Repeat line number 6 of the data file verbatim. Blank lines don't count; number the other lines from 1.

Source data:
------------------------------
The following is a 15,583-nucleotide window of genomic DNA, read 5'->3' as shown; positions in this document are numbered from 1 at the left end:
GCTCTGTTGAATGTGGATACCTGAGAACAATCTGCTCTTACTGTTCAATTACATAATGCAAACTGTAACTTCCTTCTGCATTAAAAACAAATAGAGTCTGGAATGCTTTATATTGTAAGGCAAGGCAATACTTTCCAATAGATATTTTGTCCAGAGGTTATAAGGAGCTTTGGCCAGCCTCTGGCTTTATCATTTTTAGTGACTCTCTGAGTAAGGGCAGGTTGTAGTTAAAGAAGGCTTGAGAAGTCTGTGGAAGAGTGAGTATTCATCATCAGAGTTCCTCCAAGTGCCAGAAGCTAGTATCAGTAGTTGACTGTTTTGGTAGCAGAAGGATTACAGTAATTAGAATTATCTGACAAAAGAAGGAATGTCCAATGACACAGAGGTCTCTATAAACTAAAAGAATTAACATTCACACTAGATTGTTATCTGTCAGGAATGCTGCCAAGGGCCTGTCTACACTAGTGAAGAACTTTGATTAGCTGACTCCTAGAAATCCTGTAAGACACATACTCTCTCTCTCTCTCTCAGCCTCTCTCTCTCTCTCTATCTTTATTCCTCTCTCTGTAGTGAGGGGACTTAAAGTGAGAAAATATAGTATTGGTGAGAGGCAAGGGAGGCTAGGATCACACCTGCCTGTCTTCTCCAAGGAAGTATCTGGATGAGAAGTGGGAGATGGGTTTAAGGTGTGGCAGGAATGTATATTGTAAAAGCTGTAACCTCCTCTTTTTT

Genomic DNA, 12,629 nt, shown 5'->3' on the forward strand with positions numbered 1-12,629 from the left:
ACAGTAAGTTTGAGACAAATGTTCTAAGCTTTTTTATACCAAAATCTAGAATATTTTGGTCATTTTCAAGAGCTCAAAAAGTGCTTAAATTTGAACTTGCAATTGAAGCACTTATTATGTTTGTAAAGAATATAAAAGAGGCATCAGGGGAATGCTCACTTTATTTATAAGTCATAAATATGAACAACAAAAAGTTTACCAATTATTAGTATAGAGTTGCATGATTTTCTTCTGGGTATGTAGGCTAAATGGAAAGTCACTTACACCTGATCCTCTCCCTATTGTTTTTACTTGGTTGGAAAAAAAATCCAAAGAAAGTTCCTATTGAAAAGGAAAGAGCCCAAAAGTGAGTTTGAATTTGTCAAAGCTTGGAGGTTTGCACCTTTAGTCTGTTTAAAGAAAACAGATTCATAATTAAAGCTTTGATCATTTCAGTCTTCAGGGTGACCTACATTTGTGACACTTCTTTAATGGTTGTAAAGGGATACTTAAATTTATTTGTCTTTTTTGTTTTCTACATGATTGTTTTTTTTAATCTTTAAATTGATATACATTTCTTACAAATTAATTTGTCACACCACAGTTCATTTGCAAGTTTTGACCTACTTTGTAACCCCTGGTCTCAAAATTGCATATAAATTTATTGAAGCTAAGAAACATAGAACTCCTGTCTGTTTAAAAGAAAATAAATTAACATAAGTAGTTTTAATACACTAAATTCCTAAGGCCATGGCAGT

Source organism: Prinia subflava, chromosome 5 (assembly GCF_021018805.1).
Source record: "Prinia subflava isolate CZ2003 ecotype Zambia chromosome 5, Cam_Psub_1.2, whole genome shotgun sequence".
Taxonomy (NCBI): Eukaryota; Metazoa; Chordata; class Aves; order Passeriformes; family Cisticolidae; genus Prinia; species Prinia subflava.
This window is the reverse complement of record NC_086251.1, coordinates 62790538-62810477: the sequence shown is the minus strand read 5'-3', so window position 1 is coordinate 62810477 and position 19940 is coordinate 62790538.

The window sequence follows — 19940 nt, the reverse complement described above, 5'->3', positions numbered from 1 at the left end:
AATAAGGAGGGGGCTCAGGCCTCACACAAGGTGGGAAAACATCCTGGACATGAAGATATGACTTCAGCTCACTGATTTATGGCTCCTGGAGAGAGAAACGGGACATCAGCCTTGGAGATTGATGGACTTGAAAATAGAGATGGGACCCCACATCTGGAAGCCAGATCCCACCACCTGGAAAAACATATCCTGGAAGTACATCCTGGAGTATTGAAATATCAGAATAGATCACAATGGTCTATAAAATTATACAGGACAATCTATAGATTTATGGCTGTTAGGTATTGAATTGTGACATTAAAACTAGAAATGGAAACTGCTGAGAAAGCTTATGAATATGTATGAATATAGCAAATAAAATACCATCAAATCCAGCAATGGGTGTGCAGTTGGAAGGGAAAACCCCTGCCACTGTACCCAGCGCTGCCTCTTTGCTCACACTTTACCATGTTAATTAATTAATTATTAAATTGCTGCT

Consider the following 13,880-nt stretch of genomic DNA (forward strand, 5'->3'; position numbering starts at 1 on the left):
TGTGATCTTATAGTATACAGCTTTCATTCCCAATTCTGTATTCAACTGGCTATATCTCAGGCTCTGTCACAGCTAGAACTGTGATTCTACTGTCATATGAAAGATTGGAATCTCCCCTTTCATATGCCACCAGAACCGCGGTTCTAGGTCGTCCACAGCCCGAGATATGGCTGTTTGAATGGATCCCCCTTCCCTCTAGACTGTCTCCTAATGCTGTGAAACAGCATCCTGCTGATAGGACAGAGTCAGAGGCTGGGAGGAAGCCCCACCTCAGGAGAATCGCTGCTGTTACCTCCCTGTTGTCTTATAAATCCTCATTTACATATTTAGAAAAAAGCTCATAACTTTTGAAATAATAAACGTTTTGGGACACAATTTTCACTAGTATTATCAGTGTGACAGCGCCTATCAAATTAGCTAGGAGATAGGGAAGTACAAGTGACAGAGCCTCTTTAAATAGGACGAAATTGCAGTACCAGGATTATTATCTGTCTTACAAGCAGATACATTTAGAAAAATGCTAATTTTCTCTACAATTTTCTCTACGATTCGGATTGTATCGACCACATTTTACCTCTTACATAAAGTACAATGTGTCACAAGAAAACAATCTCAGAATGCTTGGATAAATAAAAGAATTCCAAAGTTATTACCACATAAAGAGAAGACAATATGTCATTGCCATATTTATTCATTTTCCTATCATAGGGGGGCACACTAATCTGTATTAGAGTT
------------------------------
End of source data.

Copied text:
Source record: "Prinia subflava isolate CZ2003 ecotype Zambia chromosome 5, Cam_Psub_1.2, whole genome shotgun sequence".